Bill Jobs is the most brilliant member of the smartest team in a leading organization.
Today he’s closing yet another large deal to implement his company’s Cloud based warehouse management system in a premium environment. But he’s running late…
While he had preferred to do the final demo remotely, the buyer is “old-school” and insisted on meeting at a Kelsey’s on the ground floor
of his office building in downtown Toronto.
Bill scrapped the ice off his windscreen, shoveled the driveway and drove as fast as he assumed he safely could down the street of his
North York home. Thirty minutes into the drive, about halfway to the meeting (which starts in 20 minutes), he barely slows for a “Four-Way-STOP” sign, (the car would have slid thru anyhow), he’s slowed to a stop on the other side by the flashing lights of a police cruiser that was smugly behind the snow banks in a private driveway.
After a twelve minute wait, the officer finally approached a surprisingly calm Bill who greeting him respectfully, explained that he was
hurrying for a reason, but too late now. He’ll take his ticket, and detour to a café around the corner. He offered the officer to drop by for a coffee when he’s ready for a warm-up break. The officer gave him a stern warning, declined the coffee and sent him on his way.
Bill took the opportunity while stopped, to get out his car and with a phone call, encouraged a reluctant client to log into a secured
sandbox they had created for the project.
At the café, Bill started a conference with his client and team, logged on and started to demo his product in action.
Then the law of IT, that is “Murphy’s Law”, struck.
The demo system showed that somehow the warehouse had moved a pallet of product that was for the sandbox into actual production. The sandboxed product had been shipped and was now sitting on the shelves of a major retailer and partner of the client.
While impressed that the application was able to track this with ease, the product had been allotted a different pricing scheme as it was
the feature for a major marketing campaign set to rollout in two days. The retailer’s store opens in 20 minutes and his shelves were stocked with the client’s new flagship product without proper pricing and no marketing.
Bill with the receding skeptical approval of his client used the B2B features in his product to co-ordinate with the partner retailer the
price changes in their point of sales systems and updated their accounting. Bill then used the Social Collaborative features to co-ordinate with the client and retailer’s marketing team to roll out the sale event for that product as a special pre-view at the retailer’s store.
This included rolling out a Twitter campaign and coupons available exclusively to customers who have downloaded the retailer’s Mobile
The client was impressed. All the products were sold off within hours, and they had to emergency ship stock to satisfy the demand. (Interestingly a competitor’s similar product launched the following day. However by getting first to market, Bill’s client had gained and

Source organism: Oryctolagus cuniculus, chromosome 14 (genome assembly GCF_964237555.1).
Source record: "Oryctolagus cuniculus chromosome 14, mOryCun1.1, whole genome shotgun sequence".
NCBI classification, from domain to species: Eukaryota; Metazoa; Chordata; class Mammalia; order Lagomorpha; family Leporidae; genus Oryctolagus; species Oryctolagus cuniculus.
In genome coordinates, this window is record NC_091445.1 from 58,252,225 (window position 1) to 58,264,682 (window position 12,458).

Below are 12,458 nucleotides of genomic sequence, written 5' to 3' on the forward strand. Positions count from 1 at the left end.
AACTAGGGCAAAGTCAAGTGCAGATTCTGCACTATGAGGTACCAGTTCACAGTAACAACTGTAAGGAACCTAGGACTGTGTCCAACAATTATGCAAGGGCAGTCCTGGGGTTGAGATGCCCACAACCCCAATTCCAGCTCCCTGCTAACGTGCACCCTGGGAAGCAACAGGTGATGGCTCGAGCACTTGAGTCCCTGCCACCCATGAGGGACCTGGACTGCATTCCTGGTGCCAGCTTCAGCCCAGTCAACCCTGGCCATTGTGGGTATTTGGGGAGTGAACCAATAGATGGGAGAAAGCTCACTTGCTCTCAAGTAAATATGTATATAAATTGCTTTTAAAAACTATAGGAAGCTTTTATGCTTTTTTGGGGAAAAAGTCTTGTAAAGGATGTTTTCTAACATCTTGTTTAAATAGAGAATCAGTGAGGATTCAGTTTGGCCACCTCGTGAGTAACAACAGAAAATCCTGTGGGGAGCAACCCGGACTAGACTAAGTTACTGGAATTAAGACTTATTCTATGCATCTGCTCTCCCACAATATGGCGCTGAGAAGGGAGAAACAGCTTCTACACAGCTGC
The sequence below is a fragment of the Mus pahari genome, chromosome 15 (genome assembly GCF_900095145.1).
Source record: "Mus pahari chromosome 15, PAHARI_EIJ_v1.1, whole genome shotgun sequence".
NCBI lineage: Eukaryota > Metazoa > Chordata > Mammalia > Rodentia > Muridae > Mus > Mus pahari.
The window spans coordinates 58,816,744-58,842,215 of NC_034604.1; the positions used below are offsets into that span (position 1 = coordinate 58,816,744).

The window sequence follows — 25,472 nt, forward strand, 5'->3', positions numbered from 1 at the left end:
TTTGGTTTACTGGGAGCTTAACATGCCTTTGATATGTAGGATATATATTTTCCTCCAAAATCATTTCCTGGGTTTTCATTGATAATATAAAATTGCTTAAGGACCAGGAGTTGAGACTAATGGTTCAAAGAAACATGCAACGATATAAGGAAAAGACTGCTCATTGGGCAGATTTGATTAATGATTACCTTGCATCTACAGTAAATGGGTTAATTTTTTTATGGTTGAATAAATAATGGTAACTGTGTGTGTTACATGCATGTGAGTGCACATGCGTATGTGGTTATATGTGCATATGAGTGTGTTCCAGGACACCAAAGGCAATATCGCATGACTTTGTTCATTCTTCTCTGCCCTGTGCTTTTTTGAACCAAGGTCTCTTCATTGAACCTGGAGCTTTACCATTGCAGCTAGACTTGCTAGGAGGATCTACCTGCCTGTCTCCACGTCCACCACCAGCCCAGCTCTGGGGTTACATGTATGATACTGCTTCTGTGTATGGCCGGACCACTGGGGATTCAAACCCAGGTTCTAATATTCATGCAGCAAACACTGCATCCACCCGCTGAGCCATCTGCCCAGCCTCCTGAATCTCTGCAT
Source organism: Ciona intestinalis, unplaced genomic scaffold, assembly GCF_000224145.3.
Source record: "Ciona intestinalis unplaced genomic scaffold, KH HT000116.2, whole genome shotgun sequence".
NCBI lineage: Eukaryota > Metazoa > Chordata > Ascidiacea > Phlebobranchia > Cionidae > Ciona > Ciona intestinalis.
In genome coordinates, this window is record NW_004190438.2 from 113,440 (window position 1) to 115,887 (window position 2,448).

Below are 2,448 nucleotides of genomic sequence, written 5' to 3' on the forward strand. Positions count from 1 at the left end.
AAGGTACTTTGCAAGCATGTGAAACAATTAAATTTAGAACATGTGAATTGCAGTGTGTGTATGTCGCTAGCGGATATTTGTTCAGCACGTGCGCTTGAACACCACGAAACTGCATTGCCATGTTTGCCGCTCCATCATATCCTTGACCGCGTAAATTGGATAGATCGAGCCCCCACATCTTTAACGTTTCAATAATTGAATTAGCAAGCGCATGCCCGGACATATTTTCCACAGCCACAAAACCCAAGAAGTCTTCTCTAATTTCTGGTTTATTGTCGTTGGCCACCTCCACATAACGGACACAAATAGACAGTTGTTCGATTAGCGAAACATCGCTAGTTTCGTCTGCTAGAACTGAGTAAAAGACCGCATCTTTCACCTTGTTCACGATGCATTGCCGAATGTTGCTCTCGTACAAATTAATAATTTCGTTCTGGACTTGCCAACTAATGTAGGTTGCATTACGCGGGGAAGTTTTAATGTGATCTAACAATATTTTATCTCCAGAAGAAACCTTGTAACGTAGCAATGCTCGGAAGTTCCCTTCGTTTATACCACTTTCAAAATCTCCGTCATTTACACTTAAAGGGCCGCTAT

retained customer loyalty.)
Feeling really great about his morning, Bill flipped over apps to check his corporate email.
What he saw amused, bemused and angered him… a full blown (category 5) “Reply AllEmail Storm”
His inbox was inundated with hundreds of emails with the same subject line, which he figured had nothing to do with him.
He tabbed thru a couple…
“Please quit replying to all” > [Click – Reply All]
“Lets NOT begin a Reply All thread please.” [Click – Reply All]
“Please remove me from this list” > [Click – Reply All]
“Me too!!!” [Click – Reply All]
“Please can you restrict response to the people in question – Thanks! “[Click – Reply All]
“Here’s a Cat with a pancake on his head!” [Click – Reply All]
“PLEASE STOP REPLY TO ALL!!!… About the cat, did anyone already eat it?” [Click – Reply All]
Propelled by his anger, and some of the high he was on from success of the meeting earlier, Bill opened one of the emails, typed the words
“For the love of God please stop replying to all!” and click the infamous [Reply All] menu button…
Realizing his goof, he scrambled to “Recall”, but the “unable to recall” receipts made it clear to him that his ingenious notoriety was already blown to **** by the virtual grenade that he had lopped into the lap of his professional reputation.
The hatred that had suddenly built up in Bill for “Reply All” was only eclipsed by his yearning a Cloud Collaboration application he became familiar with while working on his clients project.
His client and their retail partner used Jive 7.
The application provided them with an integrated internal and consumer social web. Internally it integrated with their core work tools, including Outlook and Salesforce. Communication is held in a virtual collaborative eco-system where team members were able to track the reach, impact, effect and interactions resulting from their communicated efforts.
There was no need for “read receipts” to confirm who read what, since Jive “impact” feature include the tracking of views and reactions. (No more “I didn’t get that email to update my “Skills Assessment” or “Holiday Timecard Reminder”) There was no need for “Message Recall” since, one could delete a thread.
But best of all, there was no Reply All.
[DSE – DPAD]